13 Replies

@Cory Shannon check out other listings, make calls to places that are similar to yours and act as a potential renter. Check out newspapers, craigslist, rentometer, etc. There are plenty of ways to go about getting an idea of what to charge. Good luck!

Zillow and Trulia are great sources.  It does sometimes feel like more of an art than a science.  Definitely connect with reputable properrty manageent companies too.  They can be very helpful in giving you realistic rents.

There is no one source by itself that will tell you what the rent should be.  You need to check multiple sources (i.e. Craigslist, Zillow, Rentometer, Trulia, Hotpads, local property mgmt company, etc). 

Rentometer, for instance, does not even factor in how many bathrooms a home has, the condition of the home, size of the home, or even type of home (apt vs SFR). It's mainly just comparing properties with a similar number of bedrooms in the general vicinity. Hardly an accurate way of determining "comps".

Another place to check for some more ideas on the topic is BP's own Ultimate Guide to Fair Market Rents.

This is where the dreaded realtor comes in handy. He/she can look up rental comps in the area to give you a pretty accurate estimate of the optimal rental price.

Personally I've found the rent guestimator websites to be pretty inaccurate. I've compared rentals in my neighborhood against those sites, and the sites are consistently $200-$300 lower than I know these properties are getting for rent.

Originally posted by @Cory Shannon :

How do I find out an areas average rent, so I dont over charge, or under charge on my rental?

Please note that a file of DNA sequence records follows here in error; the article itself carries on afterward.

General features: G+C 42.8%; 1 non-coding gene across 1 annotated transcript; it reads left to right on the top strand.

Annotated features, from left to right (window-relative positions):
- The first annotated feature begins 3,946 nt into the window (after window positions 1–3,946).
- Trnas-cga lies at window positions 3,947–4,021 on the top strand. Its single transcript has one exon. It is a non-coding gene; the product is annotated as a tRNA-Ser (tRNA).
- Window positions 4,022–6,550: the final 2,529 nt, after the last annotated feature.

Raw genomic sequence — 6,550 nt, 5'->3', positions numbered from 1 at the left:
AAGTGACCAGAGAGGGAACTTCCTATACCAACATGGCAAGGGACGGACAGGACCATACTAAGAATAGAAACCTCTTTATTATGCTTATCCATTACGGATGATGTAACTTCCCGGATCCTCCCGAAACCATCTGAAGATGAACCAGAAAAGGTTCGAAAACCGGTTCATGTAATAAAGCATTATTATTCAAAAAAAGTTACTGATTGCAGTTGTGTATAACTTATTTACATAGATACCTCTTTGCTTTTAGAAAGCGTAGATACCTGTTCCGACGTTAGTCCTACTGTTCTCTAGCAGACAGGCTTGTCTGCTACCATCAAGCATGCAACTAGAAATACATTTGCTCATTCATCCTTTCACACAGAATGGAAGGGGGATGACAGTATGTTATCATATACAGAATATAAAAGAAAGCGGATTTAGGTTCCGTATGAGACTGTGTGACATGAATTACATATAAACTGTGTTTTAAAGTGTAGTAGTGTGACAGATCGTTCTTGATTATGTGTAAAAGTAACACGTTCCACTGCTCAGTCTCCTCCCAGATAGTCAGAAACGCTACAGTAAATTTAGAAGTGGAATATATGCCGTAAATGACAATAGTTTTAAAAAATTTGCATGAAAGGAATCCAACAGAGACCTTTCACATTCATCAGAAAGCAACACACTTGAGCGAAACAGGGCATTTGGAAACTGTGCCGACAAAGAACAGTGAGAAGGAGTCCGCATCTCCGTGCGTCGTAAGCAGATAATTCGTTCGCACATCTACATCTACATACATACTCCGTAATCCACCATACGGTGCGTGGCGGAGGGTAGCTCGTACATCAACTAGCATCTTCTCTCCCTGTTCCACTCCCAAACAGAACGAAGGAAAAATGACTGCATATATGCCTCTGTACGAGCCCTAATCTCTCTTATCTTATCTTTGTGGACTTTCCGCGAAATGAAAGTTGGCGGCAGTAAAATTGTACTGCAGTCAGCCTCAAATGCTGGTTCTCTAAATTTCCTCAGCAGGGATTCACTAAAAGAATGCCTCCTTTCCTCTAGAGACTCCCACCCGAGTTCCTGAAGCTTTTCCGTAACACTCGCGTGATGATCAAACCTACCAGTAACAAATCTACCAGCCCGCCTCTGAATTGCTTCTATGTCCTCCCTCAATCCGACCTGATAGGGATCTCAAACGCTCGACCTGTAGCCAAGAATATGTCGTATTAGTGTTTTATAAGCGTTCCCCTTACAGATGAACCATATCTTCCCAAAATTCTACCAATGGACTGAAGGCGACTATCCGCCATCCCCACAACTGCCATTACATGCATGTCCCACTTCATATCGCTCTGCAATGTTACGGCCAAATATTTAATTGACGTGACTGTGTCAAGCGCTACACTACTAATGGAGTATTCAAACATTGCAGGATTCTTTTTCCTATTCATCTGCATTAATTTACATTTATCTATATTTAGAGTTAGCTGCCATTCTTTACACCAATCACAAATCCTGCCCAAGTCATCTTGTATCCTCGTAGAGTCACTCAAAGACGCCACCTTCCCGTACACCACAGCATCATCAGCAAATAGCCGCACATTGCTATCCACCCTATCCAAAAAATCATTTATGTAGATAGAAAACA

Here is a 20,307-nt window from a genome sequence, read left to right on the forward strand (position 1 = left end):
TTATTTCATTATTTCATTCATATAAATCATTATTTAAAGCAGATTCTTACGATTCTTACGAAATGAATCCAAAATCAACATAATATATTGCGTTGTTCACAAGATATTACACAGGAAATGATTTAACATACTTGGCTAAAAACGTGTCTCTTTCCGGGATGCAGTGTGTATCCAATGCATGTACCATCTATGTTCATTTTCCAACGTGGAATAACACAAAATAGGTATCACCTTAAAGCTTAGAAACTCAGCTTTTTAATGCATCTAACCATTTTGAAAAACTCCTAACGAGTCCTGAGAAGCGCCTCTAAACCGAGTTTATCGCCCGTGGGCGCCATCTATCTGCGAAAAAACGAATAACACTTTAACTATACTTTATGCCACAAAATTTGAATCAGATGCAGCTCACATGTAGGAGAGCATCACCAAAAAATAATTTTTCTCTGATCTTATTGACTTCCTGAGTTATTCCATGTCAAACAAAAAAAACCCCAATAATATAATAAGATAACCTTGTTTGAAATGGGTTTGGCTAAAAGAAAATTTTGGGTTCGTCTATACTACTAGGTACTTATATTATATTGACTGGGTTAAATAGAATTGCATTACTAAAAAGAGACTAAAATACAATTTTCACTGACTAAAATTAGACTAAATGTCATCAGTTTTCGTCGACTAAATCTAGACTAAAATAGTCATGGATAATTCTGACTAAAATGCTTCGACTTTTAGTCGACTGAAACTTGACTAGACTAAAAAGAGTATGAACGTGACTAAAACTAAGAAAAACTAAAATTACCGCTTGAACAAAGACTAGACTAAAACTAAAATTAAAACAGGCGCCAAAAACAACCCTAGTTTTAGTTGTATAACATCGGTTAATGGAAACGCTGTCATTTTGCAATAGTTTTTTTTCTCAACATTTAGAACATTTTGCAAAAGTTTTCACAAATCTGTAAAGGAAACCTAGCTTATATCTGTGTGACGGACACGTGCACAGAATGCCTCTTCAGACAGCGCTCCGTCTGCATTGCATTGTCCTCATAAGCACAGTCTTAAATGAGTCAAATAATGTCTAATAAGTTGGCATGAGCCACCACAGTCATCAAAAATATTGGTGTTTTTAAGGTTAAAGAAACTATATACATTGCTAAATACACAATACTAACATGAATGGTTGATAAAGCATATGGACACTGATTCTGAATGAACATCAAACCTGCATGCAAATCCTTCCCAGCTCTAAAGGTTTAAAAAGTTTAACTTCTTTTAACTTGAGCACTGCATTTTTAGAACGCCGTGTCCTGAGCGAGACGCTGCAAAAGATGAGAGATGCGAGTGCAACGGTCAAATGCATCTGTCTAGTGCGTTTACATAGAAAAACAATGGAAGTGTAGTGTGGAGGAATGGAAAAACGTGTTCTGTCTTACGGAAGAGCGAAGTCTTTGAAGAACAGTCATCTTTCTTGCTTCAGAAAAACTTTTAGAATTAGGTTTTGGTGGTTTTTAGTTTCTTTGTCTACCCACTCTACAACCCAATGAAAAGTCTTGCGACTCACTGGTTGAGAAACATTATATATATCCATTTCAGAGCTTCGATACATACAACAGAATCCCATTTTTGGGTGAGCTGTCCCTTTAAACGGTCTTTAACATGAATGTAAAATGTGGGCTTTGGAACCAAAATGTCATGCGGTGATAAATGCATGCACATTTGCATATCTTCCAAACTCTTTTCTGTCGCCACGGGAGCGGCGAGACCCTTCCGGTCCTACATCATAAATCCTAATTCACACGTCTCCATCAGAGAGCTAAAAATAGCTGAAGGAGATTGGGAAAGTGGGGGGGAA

There are lots of ways.  Like most says there are, Zillow etc.  

If you don't want to overcharge or under charge your rental, just put a test listing on Craigslist.  Usually most responses happen in first day or two.  If it is overcharging, then you will have very few, if any, phone call. Undercharged? You will have a lot (too many?) phone calls!

Cory Shannon I agree with Fred Heller , I use my realtor to send me comps for rentals. These may be previous or current and you can eventually get an idea of what the rent amount should be. Be careful, just because something is listed for rent at a certain amount doesn't mean it's going to rent for that amount. It's better to have a history showing that a property rented for a certain amount so you can confidently demand that price.

If you live close by, drive through the neighborhood and give a call on any "for rent" signs you see in yards.

This also is a possible lead for driving for dollars!!

Just pretend like you are a renter wanted to rent your unit. How would you find what rents are in the area you want? For me, I use craigslist and compare bd/bath/ft^2 and anything else you would want in a rental unit.

I do the same thing as @Austin Youmans . People in my area are using craigslist to find places to stay, so I use craigslist to determine my market rent. 

I invest in mostly B-C areas, if you have nicer properties then realtors, property managers, and other rent estimators will give better feedback because that's the way renters will find units. Basically I think it's area dependent. 

You could ask a property manager what they would rent it for if they had the listing. Plus you might ask them to come out and take a look at it to see if there were any improvements you could make to make it more attractive to potential renters.